Long Black Train –
South Carolina native Josh Turner is part of a welcome breeze in country, weaving his standard with dobros, banjos and songs with old-fashioned lyrics – even gospel leanings. Thanks to the path blazed by fellow Carolinian – albeit one from North of the border – Randy Travis, Turner’s first single, “Long Black Train,” is an instant smash.
Turner’s voice is deeper than the holler, and the sound that comes out of this guy is every bit as dynamic as Travis. “In My Dreams,” “She’ll Go on You” and “Unburn All Our Bridges” are some of the cool cuts on the train voyage. Josh admirably covers Jim Croce’s “You Don’t Mess Around With Jim.” Turner has been a big hit at Nashville’s Grand Ole Opry all year, and this debut album suggests a striking new country talent has arrived. We’re glad Josh’s locomotive has pulled into the station with Long Black Train. A
Shock ‘n Y’all –
Few folks in the whole entertainment biz are getting headlines quite the same as Toby, “Mr. All-American” Keith. But, then again, for the most part, Toby writes, sings and records at a different level than most of the people working out of Nashville’s Music Row these days. The boy’s a consistent hitmaker.
The Y’all fun begins with “I Love This Bar,” which has quickly become an anthem crowed out by anyone who loves their own special watering holes. T.K. turns up the rock with “Baddest Boots,” a Southern stomper that Bocephus would tip his hat to. “Whiskey Girl” is a gleeful showcase of a fast and rough woman. Keith chooses to end the album with two of his self-described “bus songs,” ditties that were written with fellow singer/songwriter Scotty Emerick on the tour bus and that are delivered here as live recordings, “The Taliban Song” and “Weed With Willie.” This album is a high time. A-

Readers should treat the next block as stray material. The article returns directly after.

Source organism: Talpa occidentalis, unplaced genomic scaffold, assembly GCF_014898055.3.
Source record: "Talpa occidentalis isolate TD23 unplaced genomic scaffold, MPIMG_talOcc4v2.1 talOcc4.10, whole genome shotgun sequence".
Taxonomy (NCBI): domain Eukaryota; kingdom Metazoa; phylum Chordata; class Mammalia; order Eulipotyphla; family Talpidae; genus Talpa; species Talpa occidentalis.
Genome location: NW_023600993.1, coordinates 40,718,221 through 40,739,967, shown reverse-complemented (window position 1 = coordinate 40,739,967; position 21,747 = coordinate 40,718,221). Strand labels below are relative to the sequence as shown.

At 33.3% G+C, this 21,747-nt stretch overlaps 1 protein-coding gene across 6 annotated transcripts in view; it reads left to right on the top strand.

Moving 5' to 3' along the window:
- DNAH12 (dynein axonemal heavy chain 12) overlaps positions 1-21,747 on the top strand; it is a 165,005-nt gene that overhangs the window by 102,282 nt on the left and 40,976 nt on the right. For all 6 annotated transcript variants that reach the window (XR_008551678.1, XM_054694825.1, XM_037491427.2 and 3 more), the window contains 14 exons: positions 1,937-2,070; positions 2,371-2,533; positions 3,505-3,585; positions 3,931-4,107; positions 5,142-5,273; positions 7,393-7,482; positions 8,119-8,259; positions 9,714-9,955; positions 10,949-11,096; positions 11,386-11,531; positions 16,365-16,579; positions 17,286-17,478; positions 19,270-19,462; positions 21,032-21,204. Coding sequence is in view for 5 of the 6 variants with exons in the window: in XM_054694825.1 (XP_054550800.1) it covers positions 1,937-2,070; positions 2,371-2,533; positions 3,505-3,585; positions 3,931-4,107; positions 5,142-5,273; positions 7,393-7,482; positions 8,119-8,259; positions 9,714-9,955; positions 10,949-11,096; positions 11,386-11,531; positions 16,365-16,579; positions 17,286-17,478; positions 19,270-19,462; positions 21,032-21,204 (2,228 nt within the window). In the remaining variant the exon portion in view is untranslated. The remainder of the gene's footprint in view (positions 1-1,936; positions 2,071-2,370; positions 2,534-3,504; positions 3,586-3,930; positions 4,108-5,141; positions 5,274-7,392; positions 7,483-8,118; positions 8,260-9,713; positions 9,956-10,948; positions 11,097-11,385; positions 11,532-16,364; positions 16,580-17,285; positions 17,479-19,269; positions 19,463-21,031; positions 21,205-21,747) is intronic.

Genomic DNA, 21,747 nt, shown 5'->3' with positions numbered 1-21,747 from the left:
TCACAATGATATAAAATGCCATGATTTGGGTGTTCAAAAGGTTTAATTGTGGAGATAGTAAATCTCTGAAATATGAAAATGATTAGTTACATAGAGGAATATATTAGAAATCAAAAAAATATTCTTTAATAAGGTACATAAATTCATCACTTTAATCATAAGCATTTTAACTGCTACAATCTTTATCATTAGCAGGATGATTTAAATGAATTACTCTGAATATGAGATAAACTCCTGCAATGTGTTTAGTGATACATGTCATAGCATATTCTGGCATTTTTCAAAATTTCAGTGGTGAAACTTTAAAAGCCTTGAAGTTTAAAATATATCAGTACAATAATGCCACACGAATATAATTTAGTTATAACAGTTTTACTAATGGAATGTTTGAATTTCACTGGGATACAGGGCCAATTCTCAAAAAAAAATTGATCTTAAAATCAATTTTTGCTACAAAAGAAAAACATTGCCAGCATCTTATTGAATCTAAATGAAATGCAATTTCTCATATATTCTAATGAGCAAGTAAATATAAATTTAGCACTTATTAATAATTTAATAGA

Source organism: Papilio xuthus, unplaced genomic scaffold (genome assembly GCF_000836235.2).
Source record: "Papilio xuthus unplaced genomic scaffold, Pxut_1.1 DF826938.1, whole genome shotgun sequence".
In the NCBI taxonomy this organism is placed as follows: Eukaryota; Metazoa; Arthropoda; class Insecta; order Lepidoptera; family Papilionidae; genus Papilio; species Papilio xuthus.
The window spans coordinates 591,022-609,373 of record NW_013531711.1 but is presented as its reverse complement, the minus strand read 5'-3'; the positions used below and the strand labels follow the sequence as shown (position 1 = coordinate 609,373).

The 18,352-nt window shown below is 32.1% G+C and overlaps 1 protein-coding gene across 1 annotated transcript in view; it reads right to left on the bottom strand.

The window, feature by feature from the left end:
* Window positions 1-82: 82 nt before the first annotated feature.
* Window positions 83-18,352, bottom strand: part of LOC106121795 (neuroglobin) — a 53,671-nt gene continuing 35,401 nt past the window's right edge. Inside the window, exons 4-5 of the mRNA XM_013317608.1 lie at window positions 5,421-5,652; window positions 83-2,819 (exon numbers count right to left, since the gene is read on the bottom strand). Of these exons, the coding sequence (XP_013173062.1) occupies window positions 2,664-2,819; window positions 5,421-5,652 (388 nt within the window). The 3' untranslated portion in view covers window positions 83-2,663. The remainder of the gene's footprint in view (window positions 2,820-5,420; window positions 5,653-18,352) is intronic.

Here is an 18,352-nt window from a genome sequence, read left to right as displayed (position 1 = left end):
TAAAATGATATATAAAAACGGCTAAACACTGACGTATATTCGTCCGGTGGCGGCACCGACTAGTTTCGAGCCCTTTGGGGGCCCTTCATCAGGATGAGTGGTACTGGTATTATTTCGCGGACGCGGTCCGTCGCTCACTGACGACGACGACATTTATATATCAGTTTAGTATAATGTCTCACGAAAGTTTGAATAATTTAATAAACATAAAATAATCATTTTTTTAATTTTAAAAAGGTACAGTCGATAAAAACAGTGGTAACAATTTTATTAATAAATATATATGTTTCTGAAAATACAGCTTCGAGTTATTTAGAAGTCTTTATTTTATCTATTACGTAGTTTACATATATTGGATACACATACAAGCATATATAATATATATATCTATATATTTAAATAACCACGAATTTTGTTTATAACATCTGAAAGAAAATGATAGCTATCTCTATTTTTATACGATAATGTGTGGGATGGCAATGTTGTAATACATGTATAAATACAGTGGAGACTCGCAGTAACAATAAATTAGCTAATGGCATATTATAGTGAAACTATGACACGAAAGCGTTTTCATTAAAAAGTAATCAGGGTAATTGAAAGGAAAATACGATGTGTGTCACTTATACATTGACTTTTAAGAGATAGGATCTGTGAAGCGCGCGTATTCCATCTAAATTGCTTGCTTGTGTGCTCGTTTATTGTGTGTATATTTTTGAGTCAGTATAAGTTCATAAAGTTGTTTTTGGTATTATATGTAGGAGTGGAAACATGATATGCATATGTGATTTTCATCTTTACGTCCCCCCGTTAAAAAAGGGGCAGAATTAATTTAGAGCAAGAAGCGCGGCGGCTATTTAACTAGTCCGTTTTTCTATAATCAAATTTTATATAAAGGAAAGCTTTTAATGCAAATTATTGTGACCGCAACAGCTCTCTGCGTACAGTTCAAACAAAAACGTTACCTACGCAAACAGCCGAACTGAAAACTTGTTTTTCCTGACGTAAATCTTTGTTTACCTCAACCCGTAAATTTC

Wildwood Flower –
June Carter Cash
The country music world mourned the losses of June Carter Cash and her husband Johnny Cash in 2003. Before country music was a commodity and a category, it was a family affair – and no other family stood out like the Carter family. They were truly the First Family of country music.
Recorded in the living room and on the porch of the Carter’s Maces Spring,Va., family fold, surrounded by photos and relics of country music’s first family, this is a document of a historic moment even more than an album. June’s voice is aged but also infinitely spirited and poignant. Stepdaughter Rosanne Cash’s liner notes are inspiring, and the songs, mostly by June or her influential uncle A.P. Carter – including “Keep On The Sunny Side,” “Wildwood Flower” and “Storms Are On The Ocean” – will never sound the same with her gone. B
Greatest Hits –
You know you are getting old when you look at LeAnn Rimes and remember her as the cute, teeny “Blue” singer that caught the nation by storm some seven years back. Today, Leann, 21, has a husband and a slew of hit records under her belt, and she’s poised for more. Blessed with an amazingly well-balanced, toned, incredibly alluring and gifted vocal instrument, Rimes’ talented wisdom in song selection is also well beyond her years.
This 19-track LeAnn encyclopedia begins with where it all started, “Blue.” Other memorable hits from the years include “One Way Ticket, “The Light In Your Eyes,” “How Do I Live” and “Nothin’ New Under The Moon.” Fans of LeAnn’s holiday style will enjoy “O Holy Night,” where she belts out the yuletide classic with all her oomph. Some new material is also packaged here, including “We Can” and “Last Thing On My Mind.” B-